“We the People of the United States, in Order to form a more perfect Union, establish Justice, insure domestic Tranquility, provide for the common defense, promote the general Welfare, and secure the Blessings of Liberty to ourselves and our Posterity… ”

Let’s look again at those words; they reward close reading because they were chosen carefully by intelligent people.

“We the People …,” it begins. We Americans acting together, striving to perfect the union among ourselves. The founders are summoning us to action as a nation, as a community, to help ourselves and each other, and this government is the tool they provide for achieving it.

“… establish Justice,” they tell us, because the pursuit of justice, for all of us, is a legitimate government function, something that we need government to provide. We join in “the common defense,” together, defending each other because trying to do it individually cannot succeed. We, as a union, as a people, “promote the general welfare,” the welfare of all of us. We join to “secure the blessings of liberty,” because it is only through acting together, not individually, that such liberty can be secured.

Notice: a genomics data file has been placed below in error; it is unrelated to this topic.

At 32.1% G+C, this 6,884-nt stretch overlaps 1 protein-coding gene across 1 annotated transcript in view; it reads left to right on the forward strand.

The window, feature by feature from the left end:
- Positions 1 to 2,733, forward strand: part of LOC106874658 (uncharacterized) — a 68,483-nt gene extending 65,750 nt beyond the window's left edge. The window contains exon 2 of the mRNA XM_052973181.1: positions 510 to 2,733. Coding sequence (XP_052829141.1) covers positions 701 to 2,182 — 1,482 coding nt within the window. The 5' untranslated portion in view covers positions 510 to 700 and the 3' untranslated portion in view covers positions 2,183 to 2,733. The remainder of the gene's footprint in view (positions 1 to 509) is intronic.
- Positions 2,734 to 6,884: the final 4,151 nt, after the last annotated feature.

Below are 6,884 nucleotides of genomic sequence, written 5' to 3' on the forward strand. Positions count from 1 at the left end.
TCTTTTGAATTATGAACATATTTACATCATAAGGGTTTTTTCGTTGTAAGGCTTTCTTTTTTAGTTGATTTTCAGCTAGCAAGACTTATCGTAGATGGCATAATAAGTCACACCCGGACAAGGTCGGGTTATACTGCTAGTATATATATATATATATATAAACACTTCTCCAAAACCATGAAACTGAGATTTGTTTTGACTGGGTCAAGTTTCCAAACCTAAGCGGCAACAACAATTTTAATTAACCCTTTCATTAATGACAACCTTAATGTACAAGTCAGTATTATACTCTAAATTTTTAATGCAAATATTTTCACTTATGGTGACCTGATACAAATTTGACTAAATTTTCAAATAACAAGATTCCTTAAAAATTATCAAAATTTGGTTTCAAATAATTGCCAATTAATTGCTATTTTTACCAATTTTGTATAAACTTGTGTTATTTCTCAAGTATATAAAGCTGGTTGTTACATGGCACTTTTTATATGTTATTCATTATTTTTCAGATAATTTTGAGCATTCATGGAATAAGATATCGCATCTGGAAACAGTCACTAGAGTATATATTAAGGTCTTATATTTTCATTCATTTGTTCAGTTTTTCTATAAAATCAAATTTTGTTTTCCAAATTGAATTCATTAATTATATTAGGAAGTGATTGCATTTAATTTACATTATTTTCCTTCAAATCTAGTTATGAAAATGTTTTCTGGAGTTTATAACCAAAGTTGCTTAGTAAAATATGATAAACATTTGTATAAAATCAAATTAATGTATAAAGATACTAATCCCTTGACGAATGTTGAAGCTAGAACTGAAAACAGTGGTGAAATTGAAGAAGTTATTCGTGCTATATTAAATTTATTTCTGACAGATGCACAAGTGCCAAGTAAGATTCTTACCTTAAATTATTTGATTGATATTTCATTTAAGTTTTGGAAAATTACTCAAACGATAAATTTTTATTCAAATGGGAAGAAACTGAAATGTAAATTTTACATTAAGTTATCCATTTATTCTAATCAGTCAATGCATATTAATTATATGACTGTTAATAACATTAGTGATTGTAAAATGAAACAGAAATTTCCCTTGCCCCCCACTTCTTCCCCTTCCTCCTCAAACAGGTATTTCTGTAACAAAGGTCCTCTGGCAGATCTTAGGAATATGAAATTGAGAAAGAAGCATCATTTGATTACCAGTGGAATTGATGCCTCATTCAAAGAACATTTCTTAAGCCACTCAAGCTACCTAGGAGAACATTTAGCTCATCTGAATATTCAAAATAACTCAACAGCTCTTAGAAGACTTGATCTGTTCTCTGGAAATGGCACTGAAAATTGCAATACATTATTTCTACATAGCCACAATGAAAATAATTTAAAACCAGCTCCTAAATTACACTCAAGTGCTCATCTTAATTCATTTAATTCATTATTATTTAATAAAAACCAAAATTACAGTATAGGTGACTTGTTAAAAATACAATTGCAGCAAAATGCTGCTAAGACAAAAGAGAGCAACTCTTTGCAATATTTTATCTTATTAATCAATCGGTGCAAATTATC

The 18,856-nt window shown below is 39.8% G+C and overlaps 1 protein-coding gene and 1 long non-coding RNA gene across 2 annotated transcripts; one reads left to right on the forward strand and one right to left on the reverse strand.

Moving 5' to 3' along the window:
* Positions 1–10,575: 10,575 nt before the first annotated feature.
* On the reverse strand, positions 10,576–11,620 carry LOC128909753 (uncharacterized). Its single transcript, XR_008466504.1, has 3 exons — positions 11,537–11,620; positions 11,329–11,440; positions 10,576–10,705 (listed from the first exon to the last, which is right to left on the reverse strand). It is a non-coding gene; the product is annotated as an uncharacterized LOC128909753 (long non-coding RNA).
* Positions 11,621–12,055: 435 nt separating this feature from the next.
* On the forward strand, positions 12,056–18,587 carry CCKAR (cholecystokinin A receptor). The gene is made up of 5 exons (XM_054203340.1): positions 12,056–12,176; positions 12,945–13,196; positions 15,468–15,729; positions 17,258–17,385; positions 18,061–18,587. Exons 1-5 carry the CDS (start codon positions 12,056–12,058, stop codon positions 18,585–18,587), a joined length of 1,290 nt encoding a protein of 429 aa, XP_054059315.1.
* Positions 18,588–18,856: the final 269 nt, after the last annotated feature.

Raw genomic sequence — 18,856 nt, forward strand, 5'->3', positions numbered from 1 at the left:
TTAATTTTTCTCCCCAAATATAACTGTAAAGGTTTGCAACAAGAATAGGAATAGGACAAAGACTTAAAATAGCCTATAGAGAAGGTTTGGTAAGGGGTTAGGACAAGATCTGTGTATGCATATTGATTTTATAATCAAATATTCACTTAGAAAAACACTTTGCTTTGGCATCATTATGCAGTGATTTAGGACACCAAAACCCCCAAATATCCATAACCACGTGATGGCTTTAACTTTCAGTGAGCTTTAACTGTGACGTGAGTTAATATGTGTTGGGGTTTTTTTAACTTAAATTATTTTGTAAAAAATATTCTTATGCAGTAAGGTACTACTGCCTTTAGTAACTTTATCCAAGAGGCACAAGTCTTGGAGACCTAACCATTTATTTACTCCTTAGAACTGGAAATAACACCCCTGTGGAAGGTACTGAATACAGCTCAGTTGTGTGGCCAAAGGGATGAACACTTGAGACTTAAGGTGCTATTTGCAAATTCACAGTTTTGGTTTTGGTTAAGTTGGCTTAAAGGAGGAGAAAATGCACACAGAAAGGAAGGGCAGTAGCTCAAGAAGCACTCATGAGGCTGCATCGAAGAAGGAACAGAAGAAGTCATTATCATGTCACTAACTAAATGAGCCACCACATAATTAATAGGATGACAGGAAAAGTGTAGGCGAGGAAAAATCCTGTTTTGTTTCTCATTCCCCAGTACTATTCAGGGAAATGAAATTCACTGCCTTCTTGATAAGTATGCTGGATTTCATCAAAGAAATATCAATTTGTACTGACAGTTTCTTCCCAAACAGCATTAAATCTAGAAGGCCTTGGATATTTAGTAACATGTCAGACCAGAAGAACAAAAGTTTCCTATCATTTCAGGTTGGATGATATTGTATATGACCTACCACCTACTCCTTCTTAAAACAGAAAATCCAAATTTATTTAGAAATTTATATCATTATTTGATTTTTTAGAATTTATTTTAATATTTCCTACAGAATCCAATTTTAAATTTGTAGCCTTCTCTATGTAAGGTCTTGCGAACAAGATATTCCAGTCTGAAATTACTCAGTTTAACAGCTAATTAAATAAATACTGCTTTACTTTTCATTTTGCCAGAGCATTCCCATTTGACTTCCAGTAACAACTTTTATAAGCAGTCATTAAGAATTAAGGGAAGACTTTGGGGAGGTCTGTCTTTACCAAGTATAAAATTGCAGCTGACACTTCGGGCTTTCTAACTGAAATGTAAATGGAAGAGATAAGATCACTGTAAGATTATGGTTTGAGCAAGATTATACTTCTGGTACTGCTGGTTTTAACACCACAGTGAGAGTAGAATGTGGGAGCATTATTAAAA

But if we believe that it’s none of my business what happens to you, and none of your business what happens to me, then we have thrown open the doors to chaos and we are lost.

That is a grotesque perversion of the American concept of freedom and liberty. Some of the same people who drafted that Constitution of 1789 were also among those who had signed the Declaration of Independence some 13 years earlier, a document which laid out the American cause, and which closed by saying that “we mutually pledge to each other our Lives, our Fortunes and our sacred Honor.”

That’s what it took to create this great country. That’s what it will take to save it

Jay Bookman is a columnist for the Georgia Recorder, a sibling site of the Pennsylvania Capital-Star, where this column first appeared.